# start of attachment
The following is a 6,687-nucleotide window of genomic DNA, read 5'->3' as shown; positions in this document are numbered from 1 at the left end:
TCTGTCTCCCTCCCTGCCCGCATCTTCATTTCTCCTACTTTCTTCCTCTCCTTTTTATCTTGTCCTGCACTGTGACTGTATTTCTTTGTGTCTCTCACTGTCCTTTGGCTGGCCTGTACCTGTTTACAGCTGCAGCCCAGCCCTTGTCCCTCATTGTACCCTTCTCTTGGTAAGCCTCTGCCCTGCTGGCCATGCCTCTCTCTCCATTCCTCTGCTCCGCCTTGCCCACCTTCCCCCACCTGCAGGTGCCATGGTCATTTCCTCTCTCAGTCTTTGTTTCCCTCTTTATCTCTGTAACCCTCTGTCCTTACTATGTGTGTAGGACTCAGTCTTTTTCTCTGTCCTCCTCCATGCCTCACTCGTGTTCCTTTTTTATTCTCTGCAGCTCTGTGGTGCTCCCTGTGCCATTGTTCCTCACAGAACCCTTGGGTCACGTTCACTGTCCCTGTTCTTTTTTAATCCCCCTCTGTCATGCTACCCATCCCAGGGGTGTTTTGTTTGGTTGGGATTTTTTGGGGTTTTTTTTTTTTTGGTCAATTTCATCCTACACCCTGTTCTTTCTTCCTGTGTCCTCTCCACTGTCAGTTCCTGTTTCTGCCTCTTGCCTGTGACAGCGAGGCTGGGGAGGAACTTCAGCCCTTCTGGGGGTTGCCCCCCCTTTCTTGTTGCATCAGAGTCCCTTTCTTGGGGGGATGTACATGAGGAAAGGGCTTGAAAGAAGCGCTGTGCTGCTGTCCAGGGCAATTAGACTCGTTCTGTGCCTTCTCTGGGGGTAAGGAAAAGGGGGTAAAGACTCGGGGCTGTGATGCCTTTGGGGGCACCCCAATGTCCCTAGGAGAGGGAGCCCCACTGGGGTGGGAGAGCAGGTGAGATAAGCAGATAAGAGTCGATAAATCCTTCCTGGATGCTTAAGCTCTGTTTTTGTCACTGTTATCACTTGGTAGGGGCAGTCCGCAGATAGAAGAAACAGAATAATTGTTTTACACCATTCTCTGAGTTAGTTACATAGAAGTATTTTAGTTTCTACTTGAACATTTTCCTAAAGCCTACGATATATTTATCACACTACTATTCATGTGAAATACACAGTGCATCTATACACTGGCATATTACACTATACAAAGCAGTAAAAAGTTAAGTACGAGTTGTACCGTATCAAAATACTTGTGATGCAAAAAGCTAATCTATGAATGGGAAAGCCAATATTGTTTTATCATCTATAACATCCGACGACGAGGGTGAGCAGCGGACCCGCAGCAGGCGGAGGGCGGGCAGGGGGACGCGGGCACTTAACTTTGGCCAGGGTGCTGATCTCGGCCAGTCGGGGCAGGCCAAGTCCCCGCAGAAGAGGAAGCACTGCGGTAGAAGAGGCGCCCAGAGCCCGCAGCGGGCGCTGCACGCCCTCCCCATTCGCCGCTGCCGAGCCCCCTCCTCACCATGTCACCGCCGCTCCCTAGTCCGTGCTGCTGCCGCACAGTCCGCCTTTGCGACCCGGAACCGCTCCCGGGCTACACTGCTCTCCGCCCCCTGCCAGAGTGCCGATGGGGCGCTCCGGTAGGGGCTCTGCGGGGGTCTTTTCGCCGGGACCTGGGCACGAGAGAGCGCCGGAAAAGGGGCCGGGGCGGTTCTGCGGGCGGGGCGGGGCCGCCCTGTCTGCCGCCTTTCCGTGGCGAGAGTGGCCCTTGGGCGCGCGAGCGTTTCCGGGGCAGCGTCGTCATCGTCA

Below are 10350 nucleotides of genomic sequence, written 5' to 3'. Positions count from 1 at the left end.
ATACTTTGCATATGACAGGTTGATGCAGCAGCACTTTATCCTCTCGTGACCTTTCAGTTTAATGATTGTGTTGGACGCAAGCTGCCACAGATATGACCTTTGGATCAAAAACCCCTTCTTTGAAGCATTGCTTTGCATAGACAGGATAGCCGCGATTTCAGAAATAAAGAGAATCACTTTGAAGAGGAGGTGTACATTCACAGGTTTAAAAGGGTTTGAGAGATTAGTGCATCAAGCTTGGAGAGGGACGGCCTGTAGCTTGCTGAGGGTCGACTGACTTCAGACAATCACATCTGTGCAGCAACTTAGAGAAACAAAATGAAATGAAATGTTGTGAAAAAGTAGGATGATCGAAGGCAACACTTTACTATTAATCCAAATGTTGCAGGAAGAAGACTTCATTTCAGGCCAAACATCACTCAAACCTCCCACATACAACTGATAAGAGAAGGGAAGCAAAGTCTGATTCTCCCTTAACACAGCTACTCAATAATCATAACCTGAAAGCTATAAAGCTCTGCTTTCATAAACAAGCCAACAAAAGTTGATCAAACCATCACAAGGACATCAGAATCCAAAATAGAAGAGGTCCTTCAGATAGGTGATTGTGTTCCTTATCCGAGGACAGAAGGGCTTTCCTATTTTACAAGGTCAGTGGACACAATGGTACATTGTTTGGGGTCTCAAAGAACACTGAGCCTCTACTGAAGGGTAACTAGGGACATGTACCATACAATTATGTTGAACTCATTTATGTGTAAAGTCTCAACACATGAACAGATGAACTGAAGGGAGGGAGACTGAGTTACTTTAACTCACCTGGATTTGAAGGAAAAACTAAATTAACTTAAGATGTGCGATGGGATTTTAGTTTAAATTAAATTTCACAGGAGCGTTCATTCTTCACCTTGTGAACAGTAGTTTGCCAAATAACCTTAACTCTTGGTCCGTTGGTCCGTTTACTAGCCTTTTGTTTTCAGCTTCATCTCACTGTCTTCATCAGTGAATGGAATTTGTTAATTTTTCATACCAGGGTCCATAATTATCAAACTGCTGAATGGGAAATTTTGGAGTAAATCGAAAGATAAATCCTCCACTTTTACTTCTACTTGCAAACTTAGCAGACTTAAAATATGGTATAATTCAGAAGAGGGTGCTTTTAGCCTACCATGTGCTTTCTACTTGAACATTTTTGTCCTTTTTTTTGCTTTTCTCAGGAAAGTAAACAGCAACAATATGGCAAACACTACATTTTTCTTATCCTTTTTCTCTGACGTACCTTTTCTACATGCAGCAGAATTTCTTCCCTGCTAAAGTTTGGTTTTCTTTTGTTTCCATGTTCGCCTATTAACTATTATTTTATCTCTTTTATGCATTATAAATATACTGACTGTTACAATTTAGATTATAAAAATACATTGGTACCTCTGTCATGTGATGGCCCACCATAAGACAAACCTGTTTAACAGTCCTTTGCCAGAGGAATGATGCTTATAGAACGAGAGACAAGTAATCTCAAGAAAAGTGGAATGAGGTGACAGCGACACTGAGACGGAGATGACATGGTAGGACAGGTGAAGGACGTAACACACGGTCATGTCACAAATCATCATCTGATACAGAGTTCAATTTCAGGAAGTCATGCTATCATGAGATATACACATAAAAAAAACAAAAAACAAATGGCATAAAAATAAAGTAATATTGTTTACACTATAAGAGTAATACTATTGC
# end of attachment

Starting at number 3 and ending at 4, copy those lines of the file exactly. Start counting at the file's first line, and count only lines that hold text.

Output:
Below are 10350 nucleotides of genomic sequence, written 5' to 3'. Positions count from 1 at the left end.
ATACTTTGCATATGACAGGTTGATGCAGCAGCACTTTATCCTCTCGTGACCTTTCAGTTTAATGATTGTGTTGGACGCAAGCTGCCACAGATATGACCTTTGGATCAAAAACCCCTTCTTTGAAGCATTGCTTTGCATAGACAGGATAGCCGCGATTTCAGAAATAAAGAGAATCACTTTGAAGAGGAGGTGTACATTCACAGGTTTAAAAGGGTTTGAGAGATTAGTGCATCAAGCTTGGAGAGGGACGGCCTGTAGCTTGCTGAGGGTCGACTGACTTCAGACAATCACATCTGTGCAGCAACTTAGAGAAACAAAATGAAATGAAATGTTGTGAAAAAGTAGGATGATCGAAGGCAACACTTTACTATTAATCCAAATGTTGCAGGAAGAAGACTTCATTTCAGGCCAAACATCACTCAAACCTCCCACATACAACTGATAAGAGAAGGGAAGCAAAGTCTGATTCTCCCTTAACACAGCTACTCAATAATCATAACCTGAAAGCTATAAAGCTCTGCTTTCATAAACAAGCCAACAAAAGTTGATCAAACCATCACAAGGACATCAGAATCCAAAATAGAAGAGGTCCTTCAGATAGGTGATTGTGTTCCTTATCCGAGGACAGAAGGGCTTTCCTATTTTACAAGGTCAGTGGACACAATGGTACATTGTTTGGGGTCTCAAAGAACACTGAGCCTCTACTGAAGGGTAACTAGGGACATGTACCATACAATTATGTTGAACTCATTTATGTGTAAAGTCTCAACACATGAACAGATGAACTGAAGGGAGGGAGACTGAGTTACTTTAACTCACCTGGATTTGAAGGAAAAACTAAATTAACTTAAGATGTGCGATGGGATTTTAGTTTAAATTAAATTTCACAGGAGCGTTCATTCTTCACCTTGTGAACAGTAGTTTGCCAAATAACCTTAACTCTTGGTCCGTTGGTCCGTTTACTAGCCTTTTGTTTTCAGCTTCATCTCACTGTCTTCATCAGTGAATGGAATTTGTTAATTTTTCATACCAGGGTCCATAATTATCAAACTGCTGAATGGGAAATTTTGGAGTAAATCGAAAGATAAATCCTCCACTTTTACTTCTACTTGCAAACTTAGCAGACTTAAAATATGGTATAATTCAGAAGAGGGTGCTTTTAGCCTACCATGTGCTTTCTACTTGAACATTTTTGTCCTTTTTTTTGCTTTTCTCAGGAAAGTAAACAGCAACAATATGGCAAACACTACATTTTTCTTATCCTTTTTCTCTGACGTACCTTTTCTACATGCAGCAGAATTTCTTCCCTGCTAAAGTTTGGTTTTCTTTTGTTTCCATGTTCGCCTATTAACTATTATTTTATCTCTTTTATGCATTATAAATATACTGACTGTTACAATTTAGATTATAAAAATACATTGGTACCTCTGTCATGTGATGGCCCACCATAAGACAAACCTGTTTAACAGTCCTTTGCCAGAGGAATGATGCTTATAGAACGAGAGACAAGTAATCTCAAGAAAAGTGGAATGAGGTGACAGCGACACTGAGACGGAGATGACATGGTAGGACAGGTGAAGGACGTAACACACGGTCATGTCACAAATCATCATCTGATACAGAGTTCAATTTCAGGAAGTCATGCTATCATGAGATATACACATAAAAAAAACAAAAAACAAATGGCATAAAAATAAAGTAATATTGTTTACACTATAAGAGTAATACTATTGC